Spanish – Egyptian Mission at Dra Abu el-Naga Tombs of Djehuty and Hery (TT 11 – 12)
10th Season Report: January 10th – February 1st
The rock-cut tomb-chapels of Djehuty and Hery (TT 11–12) are located in the central area of Dra Abu-el Naga, at the northern end of the Theban necropolis. They were hewn at the foothill, and they are interconnected through a third tomb (–399–). They all date to the early XVIIIth Dynasty. The density of tomb-chapels here is higher than in other areas of the necropolis due to its symbolic location. It is right across the river Nile from the temple of Karnak, so that when the sun rises between the pair of obelisks and pylons at the entrance of the temple of the god Amun, 'that same sun' sets down behind the hill of Dra Abu el-Naga. Moreover, when the annual procession of the 'beautiful feast of the Valley' carried the statue of Amun from Kanak to the temple of Deir el-Bahari, the first place to be reached in the necropolis was Dra Abu el-Naga. From a political perspective, one has to bear in mind also that the previous Theban governors, i. e. the kings of the XVIIth Dynasty, the glorious ancestors, were all buried in Dra Abu el-Naga, turning it into a legendary ground, the ideal place to be buried for its strong religious, funerary and historical connotations.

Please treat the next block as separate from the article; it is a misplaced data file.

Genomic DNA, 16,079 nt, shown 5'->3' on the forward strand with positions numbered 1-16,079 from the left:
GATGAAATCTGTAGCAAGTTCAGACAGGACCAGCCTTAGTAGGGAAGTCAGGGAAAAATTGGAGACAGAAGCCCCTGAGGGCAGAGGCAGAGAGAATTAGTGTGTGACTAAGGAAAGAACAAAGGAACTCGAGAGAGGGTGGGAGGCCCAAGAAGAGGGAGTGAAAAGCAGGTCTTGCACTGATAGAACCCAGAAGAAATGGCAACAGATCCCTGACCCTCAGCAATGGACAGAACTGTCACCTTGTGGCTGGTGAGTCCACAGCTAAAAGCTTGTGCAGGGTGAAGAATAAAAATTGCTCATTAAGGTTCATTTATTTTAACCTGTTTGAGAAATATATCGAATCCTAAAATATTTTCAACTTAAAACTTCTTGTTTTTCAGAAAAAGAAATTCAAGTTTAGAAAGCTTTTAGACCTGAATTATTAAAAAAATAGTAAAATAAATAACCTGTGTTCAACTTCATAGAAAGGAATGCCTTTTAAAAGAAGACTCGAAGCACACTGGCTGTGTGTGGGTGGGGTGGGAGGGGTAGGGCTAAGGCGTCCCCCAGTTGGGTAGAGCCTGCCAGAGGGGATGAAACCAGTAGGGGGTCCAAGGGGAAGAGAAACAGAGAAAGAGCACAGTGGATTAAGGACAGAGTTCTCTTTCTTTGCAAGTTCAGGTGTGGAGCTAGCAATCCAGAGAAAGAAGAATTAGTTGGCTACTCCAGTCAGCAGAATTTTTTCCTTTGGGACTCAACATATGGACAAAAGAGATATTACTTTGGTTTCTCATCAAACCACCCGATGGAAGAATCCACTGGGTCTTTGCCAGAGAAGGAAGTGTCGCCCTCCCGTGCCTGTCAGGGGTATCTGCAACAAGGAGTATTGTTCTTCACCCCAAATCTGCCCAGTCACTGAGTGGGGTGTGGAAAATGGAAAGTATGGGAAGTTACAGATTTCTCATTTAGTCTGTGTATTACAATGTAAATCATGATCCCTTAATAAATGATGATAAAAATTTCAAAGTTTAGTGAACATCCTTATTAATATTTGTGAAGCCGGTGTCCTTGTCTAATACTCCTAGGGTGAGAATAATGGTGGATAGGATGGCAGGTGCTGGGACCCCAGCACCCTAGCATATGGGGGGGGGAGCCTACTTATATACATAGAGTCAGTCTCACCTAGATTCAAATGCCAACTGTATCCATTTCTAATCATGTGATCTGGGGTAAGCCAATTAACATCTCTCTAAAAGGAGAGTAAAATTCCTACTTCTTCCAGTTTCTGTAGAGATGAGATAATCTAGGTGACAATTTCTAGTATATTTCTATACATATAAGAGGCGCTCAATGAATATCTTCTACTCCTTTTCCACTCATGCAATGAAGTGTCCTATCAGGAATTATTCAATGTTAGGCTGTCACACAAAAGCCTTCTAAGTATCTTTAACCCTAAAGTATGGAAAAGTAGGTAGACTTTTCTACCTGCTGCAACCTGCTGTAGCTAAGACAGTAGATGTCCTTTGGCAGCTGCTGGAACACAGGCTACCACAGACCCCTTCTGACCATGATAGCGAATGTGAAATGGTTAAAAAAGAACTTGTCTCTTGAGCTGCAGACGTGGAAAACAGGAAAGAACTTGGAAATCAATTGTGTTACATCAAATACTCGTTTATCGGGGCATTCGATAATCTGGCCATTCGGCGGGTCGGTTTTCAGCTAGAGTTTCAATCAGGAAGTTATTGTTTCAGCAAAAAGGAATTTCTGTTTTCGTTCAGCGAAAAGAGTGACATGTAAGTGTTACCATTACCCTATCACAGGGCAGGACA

The excavations around the tomb-chapels of Djehuty and Hery are bringing back to light part of the ancient necropolis, and are showing how it was arranged in streets, as the monuments are laid out one after the other, in parallel, following a path along the foothill.